In Zimbabwe, where girls as young as 10 are forced to marry due to poverty or traditional and religious practices, a teenage girl passionate about taekwondo uses sport to give girls in a poor community a chance to fight in life.
“Not many people do taekwondo here, so it’s fascinating for girls, married or single. I use it to get their attention, ”said Natsiraishe Maritsa, 17, a martial arts fan since the age of five, who now uses taekwondo to rally young girls and mothers to join hands and fight against child marriage.
Children as young as four and some of Natsiraishe’s former classmates who are now married line up in the dusty little yard outside his parents’ house in poor Epworth settlement, about 9 miles south- east of the capital, Harare.
They enthusiastically follow his instructions for stretching, kicking, hitting, hitting and fighting. After class, they talk about the dangers of child marriage.
Holding their babies, the recently married girls took the lead. One after another, they recounted how they faced verbal and physical abuse, marital rape, pregnancy health complications and hunger.
“We are not ready for this thing called marriage. We’re just too young for that, ”Maritsa told The Associated Press after the session, which she said is“ a safe space ”for girls to share ideas.
“The role of teenage mothers is generally overlooked when people campaign against child marriage. Here I use their voices, their challenges, to discourage young girls who are not yet married to refrain from sexual activity and early marriage, ”said Maritsa.
Neither boys nor girls can legally marry before the age of 18, according to Zimbabwe’s law passed after the Constitutional Court in 2016 struck down an earlier law allowing girls to marry at 16.
Nonetheless, the practice remains widespread in this economically struggling southern African country, where about 30% of girls are married before they turn 18, according to the United Nations Children’s Fund.
Child marriage is rampant across Africa, and growing poverty amid the COVID-19 pandemic has increased pressure on families to marry their young daughters.
For some poor families in Zimbabwe, marrying a young girl means less burden, and the dowry paid by the husband is often “used by families as a means of survival,” according to Girls Not Brides, an organization campaigning to end child marriages.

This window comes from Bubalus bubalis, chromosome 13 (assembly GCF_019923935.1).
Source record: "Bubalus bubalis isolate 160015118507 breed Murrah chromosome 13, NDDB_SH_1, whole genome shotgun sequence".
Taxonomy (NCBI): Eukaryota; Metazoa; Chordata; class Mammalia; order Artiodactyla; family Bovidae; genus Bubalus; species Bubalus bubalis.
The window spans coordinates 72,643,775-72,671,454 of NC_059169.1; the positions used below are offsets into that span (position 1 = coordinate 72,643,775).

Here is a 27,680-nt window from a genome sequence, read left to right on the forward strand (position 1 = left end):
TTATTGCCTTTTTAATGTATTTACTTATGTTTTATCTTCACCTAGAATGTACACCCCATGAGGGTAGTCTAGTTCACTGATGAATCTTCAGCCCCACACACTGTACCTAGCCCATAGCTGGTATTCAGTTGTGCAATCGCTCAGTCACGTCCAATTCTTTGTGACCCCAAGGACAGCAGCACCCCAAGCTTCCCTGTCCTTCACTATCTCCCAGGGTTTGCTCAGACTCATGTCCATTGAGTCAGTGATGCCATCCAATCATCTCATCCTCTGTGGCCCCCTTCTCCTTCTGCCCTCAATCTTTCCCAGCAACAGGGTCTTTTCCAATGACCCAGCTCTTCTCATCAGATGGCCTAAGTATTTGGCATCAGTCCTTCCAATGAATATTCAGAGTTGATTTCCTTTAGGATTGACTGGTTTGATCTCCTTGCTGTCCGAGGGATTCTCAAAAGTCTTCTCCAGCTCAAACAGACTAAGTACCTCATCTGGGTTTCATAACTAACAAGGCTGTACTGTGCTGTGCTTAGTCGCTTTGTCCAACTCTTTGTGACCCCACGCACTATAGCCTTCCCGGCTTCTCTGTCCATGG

Some religious sects encourage girls as young as 10 to marry much older men for “spiritual counseling”, while some families, to avoid “shame”, force girls to engage in sex before. marriage to marry their boyfriend, according to the organization.
Maritsa, through her association called the Vulnerable Underaged People’s Auditorium, hopes to increase the confidence of married and unmarried girls through martial arts lessons and the discussions that follow.
Zimbabwe’s ban on public gatherings imposed as part of strict lockdown measures last week to try to slow an unprecedented spike in new COVID-19 infections forced Maritsa to suspend sessions, but she hopes to resume as soon as the lock will be released.
“From being desperate, young mothers feel more empowered… being able to use their stories to dissuade other girls from falling into the same trap,” said Maritsa, who said she started the project in 2018 after seeing her friends leaving school to get married.
Some, like her best friend, Pruzmay Mandaza, 21, are now considering going back to school, although her husband forced her to resign as the association’s vice-president and prevented her from participating in the training. of taekwondo.
Inside the beautifully decorated little house adorned with Maritsa’s medals and photos, her parents bake juice and cookies for the girls – their sacrifice to help their daughter’s efforts.
“I can only accommodate 15 people per session because the only support I get is from my parents,” Maritsa said. “My dad is a small farmer, my mom is a full time housewife, but they sacrifice what little they have for what I want to accomplish.”
“He’s my jogging partner,” she added, referring to her father.
Taekwondo is not very popular in soccer-mad Zimbabwe, but there are pockets of vocational training schools and backyards.
Despite her limited resources, Maritsa is committed to her mission.
Early marriages could increase as COVID-19 pushes children away from school and deepens poverty, women’s groups warn. Even some of the participants in the Maritsa home sessions seem to have different priorities.
“We have to know how to keep our husbands happy, that’s what’s important,” said Privilege Chimombe, a 17-year-old mother of two who had her first child at 13 and was abandoned by her husband, after a recent session.
“These are the perceptions that we have to fight,” Maritsa replied. “It’s difficult, but you have to do it.”